BRADENTON, Fla. -- Speaking with newfound perspective after two seasons in a Yankees uniform, catcher Russell Martin, who turned 30 on Friday, is not only sporting a new uniform but a fresh approach.
"There are a lot of expectations in New York and, obviously, people expect to win, but the guys had fun," Martin said after taking off his ski cap on a chilly spring training afternoon. "[The Yankees] competed, played hard and they played the right way. That's what I'm going to remember.
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"My key [now] is to have fun. I didn't always have that mind-set. It used to just be [about] performance and results. Sometimes it's hard to control those. You can control your preparation. You can control the effort you put out. When you have that recipe, normally, good things happen. Then again, you can give your best effort and not win every game."
Martin could just as easily still be in Tampa having his fun with the Yankees instead of in Bradenton with the Pirates, who lured him with a two-year, $17-million free-agent contract. "I honestly would have probably been [back] with the Yankees, but they seemed to have their hands tied," Martin said. "They wanted to fill up different [roster] spots. I don't really know what their mind-set was. I just knew they weren't ready to match.
"When I heard [the Pirates' offer] I was like: 'Look, this is a good deal. I'm not going to turn it down.' It set me up for financial freedom for my family and myself."
Martin says his experience with the Yankees forever changed his outlook on game preparation. "I learned a lot from the environment, watching the Curtis Grandersons, the Derek Jeters -- their work ethic. Those top guys like Mariano, you see how he repeats his delivery. Me, being a visual person, I learned a lot from that.
"They had a routine. It's not just about how well they practice but how efficiently they practice. It wasn't about quantity, it was about quality over there. You hear about why people have success and you see the results. Most of the time, you don't have the chance to see how it's done."
But Martin's new manager, Clint Hurdle, has distinct memories of his catcher being an All-Star performer long before he got to New York. Hurdle managed the Colorado Rockies when Martin earned NL Rookie of the Year honors with the Dodgers in 2006.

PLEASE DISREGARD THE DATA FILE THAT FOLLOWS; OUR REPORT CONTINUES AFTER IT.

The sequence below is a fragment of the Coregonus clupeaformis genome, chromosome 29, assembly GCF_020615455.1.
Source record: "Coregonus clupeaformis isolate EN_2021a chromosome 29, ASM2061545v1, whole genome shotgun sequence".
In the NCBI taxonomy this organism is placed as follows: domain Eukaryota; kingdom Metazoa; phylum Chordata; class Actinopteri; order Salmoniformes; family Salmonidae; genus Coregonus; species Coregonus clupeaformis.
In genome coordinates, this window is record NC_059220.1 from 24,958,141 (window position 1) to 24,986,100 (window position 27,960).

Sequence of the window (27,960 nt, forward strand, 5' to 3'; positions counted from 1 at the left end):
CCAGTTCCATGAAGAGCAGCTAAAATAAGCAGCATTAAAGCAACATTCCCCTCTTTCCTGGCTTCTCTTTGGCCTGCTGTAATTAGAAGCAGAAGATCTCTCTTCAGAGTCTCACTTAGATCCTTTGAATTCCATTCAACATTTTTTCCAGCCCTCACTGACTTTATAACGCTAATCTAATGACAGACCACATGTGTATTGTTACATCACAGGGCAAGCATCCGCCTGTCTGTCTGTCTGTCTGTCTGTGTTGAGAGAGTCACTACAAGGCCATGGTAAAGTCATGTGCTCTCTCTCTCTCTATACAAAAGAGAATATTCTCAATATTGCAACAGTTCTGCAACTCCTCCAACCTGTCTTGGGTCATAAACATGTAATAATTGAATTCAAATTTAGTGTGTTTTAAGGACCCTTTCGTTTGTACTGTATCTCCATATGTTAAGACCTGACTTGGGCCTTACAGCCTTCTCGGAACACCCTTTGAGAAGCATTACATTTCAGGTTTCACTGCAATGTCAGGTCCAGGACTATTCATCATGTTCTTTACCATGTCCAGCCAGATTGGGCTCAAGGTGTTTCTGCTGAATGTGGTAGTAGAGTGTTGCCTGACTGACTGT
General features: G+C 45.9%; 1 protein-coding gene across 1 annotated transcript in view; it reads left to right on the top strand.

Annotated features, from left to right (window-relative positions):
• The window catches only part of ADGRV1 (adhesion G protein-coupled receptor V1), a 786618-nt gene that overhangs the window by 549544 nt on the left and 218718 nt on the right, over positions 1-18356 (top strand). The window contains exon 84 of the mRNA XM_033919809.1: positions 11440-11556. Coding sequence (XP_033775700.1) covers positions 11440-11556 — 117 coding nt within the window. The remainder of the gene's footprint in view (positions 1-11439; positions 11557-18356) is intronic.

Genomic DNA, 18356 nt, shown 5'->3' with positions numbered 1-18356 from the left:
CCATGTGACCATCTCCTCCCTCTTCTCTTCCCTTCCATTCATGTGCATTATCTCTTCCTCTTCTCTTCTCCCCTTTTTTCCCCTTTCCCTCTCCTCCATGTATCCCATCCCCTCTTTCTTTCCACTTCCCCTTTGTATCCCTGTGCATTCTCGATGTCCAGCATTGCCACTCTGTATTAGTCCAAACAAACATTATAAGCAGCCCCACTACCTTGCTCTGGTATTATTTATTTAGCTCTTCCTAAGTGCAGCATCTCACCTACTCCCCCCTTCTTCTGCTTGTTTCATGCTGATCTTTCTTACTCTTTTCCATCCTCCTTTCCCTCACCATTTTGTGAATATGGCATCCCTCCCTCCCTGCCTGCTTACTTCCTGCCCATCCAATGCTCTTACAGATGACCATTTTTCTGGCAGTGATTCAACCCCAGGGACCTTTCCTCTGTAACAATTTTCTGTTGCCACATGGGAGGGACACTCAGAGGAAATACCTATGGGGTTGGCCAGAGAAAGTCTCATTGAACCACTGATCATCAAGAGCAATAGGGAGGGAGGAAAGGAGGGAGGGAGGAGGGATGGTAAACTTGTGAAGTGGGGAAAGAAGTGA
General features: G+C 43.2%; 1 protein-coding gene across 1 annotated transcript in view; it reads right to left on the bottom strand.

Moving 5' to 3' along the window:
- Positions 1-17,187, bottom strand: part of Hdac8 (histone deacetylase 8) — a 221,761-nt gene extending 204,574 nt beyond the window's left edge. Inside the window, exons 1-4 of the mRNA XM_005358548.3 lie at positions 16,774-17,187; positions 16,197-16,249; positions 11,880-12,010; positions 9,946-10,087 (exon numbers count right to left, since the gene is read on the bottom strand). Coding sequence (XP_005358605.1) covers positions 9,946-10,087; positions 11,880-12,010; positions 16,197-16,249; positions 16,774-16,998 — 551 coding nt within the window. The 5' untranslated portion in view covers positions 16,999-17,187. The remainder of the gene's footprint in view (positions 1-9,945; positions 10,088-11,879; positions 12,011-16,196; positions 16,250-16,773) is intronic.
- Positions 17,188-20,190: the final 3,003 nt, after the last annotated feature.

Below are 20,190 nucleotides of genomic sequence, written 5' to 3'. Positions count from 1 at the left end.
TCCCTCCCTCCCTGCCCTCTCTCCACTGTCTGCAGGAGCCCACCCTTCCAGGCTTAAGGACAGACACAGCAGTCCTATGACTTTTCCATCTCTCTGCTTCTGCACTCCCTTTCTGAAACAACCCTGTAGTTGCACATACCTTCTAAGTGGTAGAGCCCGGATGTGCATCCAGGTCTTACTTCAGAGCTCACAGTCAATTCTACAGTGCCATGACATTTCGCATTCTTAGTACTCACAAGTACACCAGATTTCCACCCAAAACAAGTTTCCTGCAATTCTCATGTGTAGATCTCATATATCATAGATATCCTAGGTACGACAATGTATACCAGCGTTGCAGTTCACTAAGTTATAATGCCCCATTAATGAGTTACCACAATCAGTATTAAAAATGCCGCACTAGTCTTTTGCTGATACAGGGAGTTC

"I got to see him [in the NL West] way too much," Hurdle says. "He had a lot of success against our club."
Martin, a .260 career hitter, acknowledges becoming a different kind of player in New York, swinging more often for production and less for consistency. The result was a career-high 21 homers last season but a batting average that dropped to .211.
"Yes, he's hit some homers, but he'd be the first to tell you he's not happy with the overall offensive numbers," Hurdle said. "There's a better hitter in there -- a more consistent hitter that we anticipate seeing this year."
Martin believes that Hurdle is right.
"The Yankees are a home run team," Martin said. "That's the attitude you go in with. But I'm not that type of hitter. I might have just got a little bit power-happy. I was maybe trying to go for the long ball too much."
And he vows to change that.
"This year . . . I'm not going to worry about home runs,'' he said. "My perspective is all about trying to be productive."
Of course, the Pirates are depending on Martin at least as much for his defense. Pittsburgh was 63-47 last Aug. 8 but lost 36 of its last 52 games, in part because opponents ran wild. Pirates catchers threw out only 19 of 173 base-stealers. Said Hurdle, "He'll be one of the ways we'll be much more proficient at challenging the running game."